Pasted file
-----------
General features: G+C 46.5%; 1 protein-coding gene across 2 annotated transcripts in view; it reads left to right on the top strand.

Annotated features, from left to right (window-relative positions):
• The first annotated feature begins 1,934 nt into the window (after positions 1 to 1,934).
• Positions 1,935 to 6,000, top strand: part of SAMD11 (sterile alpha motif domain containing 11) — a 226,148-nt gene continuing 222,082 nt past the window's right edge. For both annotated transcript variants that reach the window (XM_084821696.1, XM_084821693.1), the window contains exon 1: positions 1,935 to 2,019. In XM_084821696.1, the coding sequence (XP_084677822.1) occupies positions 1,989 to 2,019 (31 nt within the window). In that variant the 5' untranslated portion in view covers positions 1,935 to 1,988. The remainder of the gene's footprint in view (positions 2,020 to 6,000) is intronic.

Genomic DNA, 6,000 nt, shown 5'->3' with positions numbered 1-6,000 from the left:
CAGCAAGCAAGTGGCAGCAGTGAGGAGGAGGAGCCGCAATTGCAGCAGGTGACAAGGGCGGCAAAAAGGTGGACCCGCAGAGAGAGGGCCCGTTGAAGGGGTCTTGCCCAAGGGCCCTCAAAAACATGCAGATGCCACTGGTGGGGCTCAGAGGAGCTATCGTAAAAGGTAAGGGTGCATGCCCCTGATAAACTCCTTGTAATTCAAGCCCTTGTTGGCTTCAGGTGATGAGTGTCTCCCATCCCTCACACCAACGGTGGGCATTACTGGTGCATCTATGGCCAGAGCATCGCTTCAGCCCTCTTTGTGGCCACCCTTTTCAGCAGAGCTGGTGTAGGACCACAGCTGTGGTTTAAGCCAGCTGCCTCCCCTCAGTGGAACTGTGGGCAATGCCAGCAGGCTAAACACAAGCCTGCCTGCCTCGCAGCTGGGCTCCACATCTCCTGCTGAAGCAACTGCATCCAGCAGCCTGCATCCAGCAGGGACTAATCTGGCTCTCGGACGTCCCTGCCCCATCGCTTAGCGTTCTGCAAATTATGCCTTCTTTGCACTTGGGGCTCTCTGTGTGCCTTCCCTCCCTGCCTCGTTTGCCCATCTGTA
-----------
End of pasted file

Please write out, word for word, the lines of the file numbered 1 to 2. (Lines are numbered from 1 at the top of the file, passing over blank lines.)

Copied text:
General features: G+C 46.5%; 1 protein-coding gene across 2 annotated transcripts in view; it reads left to right on the top strand.

Annotated features, from left to right (window-relative positions):